In this research, the following two subjects will be studied in order to elucidate the dynamics of atmospheric mercury and to evaluate its environmental effects, as well as to establish a numerical model to show and forecast the distribution pattern of mercury in the atmosphere.
1. Measurement and analysis of the transport of mercury in the free troposphere and boundary layer. 2. Evaluation of the chemical change of mercury during the long range transport. in addition, it is important to establish an simplified field determination method of mercury and other chemical species,which will serve as powerful tools to be utilized in the decision of emission regulation of mercury in 2013.

 


Measurements of aerosol particles and cloud condensation nuclei at the summit and a base of Mt. Fuji

Hiroshi OKOCHI

School of Science and Engineering, Waseda University


We will develop a newly continuous observational system of water-soluble gases and aerosols in the ambient and observe their concentrations at the summit of Mt. Fuji located in the free troposphere. The objectives are to elucidate background concentration levels of acidic gases, ammonia, and water-soluble components of aerosols in the free troposphere over Japan, to make clear the characteristics of background pollution in the air mass by the long-range transportation or upslope wind from the base of the mountain during the daytime in the summer, and to ascertain aerosol-cloud-precipitation interactions.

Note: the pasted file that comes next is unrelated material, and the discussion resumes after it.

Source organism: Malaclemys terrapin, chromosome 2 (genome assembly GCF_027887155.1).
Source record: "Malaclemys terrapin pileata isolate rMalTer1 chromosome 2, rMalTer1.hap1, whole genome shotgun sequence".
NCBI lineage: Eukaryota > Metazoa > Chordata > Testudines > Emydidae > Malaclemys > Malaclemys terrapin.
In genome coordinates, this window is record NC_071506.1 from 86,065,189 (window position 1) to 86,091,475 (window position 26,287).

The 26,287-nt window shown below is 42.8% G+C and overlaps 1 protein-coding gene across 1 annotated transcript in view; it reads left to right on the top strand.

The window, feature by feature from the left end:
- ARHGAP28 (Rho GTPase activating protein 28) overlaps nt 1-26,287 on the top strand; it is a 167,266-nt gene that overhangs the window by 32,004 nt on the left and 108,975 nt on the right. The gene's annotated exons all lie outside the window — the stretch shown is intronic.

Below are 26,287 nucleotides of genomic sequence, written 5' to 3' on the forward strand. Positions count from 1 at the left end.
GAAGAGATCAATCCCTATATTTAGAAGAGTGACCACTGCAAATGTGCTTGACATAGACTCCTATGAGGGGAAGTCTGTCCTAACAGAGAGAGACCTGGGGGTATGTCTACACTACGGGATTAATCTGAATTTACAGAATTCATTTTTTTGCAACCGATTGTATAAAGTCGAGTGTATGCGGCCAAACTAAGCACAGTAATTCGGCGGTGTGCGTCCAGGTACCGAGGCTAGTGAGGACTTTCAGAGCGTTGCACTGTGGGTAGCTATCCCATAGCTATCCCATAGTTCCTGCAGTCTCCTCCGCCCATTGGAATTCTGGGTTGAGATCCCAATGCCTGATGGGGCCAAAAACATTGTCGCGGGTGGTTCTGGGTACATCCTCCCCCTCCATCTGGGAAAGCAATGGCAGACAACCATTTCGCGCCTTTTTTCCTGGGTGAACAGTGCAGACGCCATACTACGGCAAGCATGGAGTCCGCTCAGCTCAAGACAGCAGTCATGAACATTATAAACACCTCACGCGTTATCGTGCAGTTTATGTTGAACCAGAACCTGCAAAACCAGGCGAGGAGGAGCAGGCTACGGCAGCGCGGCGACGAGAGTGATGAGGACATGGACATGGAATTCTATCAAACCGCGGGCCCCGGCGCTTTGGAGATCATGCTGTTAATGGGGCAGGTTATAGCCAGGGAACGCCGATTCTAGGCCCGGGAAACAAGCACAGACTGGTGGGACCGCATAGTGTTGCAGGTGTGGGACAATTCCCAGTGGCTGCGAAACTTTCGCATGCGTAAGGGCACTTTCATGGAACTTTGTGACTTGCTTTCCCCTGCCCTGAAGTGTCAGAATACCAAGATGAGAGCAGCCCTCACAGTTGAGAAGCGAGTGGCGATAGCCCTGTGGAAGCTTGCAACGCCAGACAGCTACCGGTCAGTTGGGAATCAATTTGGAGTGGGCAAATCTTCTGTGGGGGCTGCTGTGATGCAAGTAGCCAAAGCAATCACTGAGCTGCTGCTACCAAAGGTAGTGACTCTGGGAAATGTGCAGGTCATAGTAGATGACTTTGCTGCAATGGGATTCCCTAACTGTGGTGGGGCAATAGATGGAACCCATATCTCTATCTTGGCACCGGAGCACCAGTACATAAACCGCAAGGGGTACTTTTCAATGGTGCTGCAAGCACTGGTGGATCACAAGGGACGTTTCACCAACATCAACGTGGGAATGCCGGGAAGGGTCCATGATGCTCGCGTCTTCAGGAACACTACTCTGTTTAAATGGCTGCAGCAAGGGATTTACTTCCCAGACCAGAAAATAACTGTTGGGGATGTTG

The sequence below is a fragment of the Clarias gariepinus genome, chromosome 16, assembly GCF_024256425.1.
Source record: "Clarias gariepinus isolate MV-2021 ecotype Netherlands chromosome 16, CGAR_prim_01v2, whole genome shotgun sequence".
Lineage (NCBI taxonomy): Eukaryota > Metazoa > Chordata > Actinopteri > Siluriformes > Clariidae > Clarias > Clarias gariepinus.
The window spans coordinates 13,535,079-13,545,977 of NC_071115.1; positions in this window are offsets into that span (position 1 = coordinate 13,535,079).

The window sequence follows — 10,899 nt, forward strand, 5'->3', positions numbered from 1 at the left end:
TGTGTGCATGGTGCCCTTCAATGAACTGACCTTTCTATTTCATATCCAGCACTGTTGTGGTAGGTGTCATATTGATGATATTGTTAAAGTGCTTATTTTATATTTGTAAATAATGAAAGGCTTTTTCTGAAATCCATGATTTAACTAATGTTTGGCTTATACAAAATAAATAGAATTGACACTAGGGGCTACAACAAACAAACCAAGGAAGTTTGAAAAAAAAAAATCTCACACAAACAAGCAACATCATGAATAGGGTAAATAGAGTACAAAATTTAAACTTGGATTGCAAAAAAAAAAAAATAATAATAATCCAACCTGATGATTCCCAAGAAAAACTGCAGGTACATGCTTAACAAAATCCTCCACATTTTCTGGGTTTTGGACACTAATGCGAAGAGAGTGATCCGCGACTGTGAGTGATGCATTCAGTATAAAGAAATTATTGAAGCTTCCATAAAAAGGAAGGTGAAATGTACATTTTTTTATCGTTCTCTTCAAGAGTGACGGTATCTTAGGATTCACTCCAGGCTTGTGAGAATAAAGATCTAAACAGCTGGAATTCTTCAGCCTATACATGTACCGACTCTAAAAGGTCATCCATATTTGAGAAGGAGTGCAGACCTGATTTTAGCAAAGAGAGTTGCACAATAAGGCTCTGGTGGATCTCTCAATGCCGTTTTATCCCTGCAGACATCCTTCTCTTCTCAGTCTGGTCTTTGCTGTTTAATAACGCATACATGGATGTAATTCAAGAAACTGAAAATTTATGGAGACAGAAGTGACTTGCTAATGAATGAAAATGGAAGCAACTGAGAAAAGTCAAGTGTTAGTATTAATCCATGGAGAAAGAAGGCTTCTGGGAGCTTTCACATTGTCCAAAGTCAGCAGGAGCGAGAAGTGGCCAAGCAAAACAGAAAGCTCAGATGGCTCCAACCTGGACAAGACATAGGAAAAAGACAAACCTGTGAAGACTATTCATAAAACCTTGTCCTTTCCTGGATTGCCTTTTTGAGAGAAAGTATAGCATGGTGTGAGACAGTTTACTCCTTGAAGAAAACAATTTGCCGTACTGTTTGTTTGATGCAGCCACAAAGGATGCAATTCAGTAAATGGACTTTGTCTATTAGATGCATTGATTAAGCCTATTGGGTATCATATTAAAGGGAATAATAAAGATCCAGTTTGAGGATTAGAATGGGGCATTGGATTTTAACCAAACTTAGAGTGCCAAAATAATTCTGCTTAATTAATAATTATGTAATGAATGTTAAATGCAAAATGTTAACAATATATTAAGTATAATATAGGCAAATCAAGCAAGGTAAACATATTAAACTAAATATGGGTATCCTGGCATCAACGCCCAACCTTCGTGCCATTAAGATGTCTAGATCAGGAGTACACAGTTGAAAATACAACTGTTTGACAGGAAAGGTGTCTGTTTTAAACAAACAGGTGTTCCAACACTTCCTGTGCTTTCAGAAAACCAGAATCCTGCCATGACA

Study on the effect of aerosol particles on climate utilizing Mt. Fuji - Watching climate change by radon and ion concentrations -

Kazuhiko MIURA
Faculty of Science, Tokyo University of Science

Sulfur and organic species originated from ocean make new particles to increase the number of cloud condensation nuclei and change properties of cloud.  However, in the planetary boundary layer, there are many sea-salt particles that provide surfaces for heterogeneous chemical reactions with sulfur or organic gases. There are a few papers of new particle production observed in the boundary layer under a high-pressure system.  It suggests that particles are produced in the free atmosphere. As the summit of Mt. Fuji is usually positioned in the free troposphere, we can measure the variation of aerosol in the free troposphere. Our purpose is studying the relation between the new particle production process and other measuring elements.